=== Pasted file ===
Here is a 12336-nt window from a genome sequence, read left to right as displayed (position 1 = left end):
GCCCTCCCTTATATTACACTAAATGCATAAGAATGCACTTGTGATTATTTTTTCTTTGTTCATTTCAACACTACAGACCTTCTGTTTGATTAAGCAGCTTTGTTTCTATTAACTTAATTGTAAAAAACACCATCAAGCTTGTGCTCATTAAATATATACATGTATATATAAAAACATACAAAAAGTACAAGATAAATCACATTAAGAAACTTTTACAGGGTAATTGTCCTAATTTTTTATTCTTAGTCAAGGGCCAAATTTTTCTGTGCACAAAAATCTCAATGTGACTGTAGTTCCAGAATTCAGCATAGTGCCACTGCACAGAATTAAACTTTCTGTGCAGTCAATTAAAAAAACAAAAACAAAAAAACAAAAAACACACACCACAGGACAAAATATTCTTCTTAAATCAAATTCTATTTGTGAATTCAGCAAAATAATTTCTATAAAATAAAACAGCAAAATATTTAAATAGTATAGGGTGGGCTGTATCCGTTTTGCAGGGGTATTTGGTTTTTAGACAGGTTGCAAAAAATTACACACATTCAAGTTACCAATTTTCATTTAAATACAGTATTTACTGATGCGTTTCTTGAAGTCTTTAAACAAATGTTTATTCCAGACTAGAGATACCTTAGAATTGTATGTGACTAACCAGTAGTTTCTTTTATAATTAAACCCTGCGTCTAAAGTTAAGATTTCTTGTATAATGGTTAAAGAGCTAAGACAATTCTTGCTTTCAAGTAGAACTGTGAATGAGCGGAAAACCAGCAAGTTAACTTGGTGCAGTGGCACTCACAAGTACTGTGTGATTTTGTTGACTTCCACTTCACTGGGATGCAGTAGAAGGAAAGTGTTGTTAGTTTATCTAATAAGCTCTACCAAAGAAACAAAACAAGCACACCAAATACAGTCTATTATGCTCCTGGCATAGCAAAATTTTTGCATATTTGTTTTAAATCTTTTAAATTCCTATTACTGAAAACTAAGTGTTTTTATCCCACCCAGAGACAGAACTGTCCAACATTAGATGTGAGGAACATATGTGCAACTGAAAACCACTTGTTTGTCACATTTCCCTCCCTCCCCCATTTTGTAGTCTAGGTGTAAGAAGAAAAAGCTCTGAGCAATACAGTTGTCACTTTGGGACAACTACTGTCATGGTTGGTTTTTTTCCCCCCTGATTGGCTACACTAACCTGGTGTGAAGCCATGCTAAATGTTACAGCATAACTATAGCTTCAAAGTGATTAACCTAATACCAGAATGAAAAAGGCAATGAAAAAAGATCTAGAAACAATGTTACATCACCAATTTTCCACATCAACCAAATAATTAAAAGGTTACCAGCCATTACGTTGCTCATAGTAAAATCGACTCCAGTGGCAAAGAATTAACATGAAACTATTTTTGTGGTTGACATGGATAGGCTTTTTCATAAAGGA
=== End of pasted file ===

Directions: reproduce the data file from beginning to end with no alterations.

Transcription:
Here is a 12336-nt window from a genome sequence, read left to right as displayed (position 1 = left end):
GCCCTCCCTTATATTACACTAAATGCATAAGAATGCACTTGTGATTATTTTTTCTTTGTTCATTTCAACACTACAGACCTTCTGTTTGATTAAGCAGCTTTGTTTCTATTAACTTAATTGTAAAAAACACCATCAAGCTTGTGCTCATTAAATATATACATGTATATATAAAAACATACAAAAAGTACAAGATAAATCACATTAAGAAACTTTTACAGGGTAATTGTCCTAATTTTTTATTCTTAGTCAAGGGCCAAATTTTTCTGTGCACAAAAATCTCAATGTGACTGTAGTTCCAGAATTCAGCATAGTGCCACTGCACAGAATTAAACTTTCTGTGCAGTCAATTAAAAAAACAAAAACAAAAAAACAAAAAACACACACCACAGGACAAAATATTCTTCTTAAATCAAATTCTATTTGTGAATTCAGCAAAATAATTTCTATAAAATAAAACAGCAAAATATTTAAATAGTATAGGGTGGGCTGTATCCGTTTTGCAGGGGTATTTGGTTTTTAGACAGGTTGCAAAAAATTACACACATTCAAGTTACCAATTTTCATTTAAATACAGTATTTACTGATGCGTTTCTTGAAGTCTTTAAACAAATGTTTATTCCAGACTAGAGATACCTTAGAATTGTATGTGACTAACCAGTAGTTTCTTTTATAATTAAACCCTGCGTCTAAAGTTAAGATTTCTTGTATAATGGTTAAAGAGCTAAGACAATTCTTGCTTTCAAGTAGAACTGTGAATGAGCGGAAAACCAGCAAGTTAACTTGGTGCAGTGGCACTCACAAGTACTGTGTGATTTTGTTGACTTCCACTTCACTGGGATGCAGTAGAAGGAAAGTGTTGTTAGTTTATCTAATAAGCTCTACCAAAGAAACAAAACAAGCACACCAAATACAGTCTATTATGCTCCTGGCATAGCAAAATTTTTGCATATTTGTTTTAAATCTTTTAAATTCCTATTACTGAAAACTAAGTGTTTTTATCCCACCCAGAGACAGAACTGTCCAACATTAGATGTGAGGAACATATGTGCAACTGAAAACCACTTGTTTGTCACATTTCCCTCCCTCCCCCATTTTGTAGTCTAGGTGTAAGAAGAAAAAGCTCTGAGCAATACAGTTGTCACTTTGGGACAACTACTGTCATGGTTGGTTTTTTTCCCCCCTGATTGGCTACACTAACCTGGTGTGAAGCCATGCTAAATGTTACAGCATAACTATAGCTTCAAAGTGATTAACCTAATACCAGAATGAAAAAGGCAATGAAAAAAGATCTAGAAACAATGTTACATCACCAATTTTCCACATCAACCAAATAATTAAAAGGTTACCAGCCATTACGTTGCTCATAGTAAAATCGACTCCAGTGGCAAAGAATTAACATGAAACTATTTTTGTGGTTGACATGGATAGGCTTTTTCATAAAGGA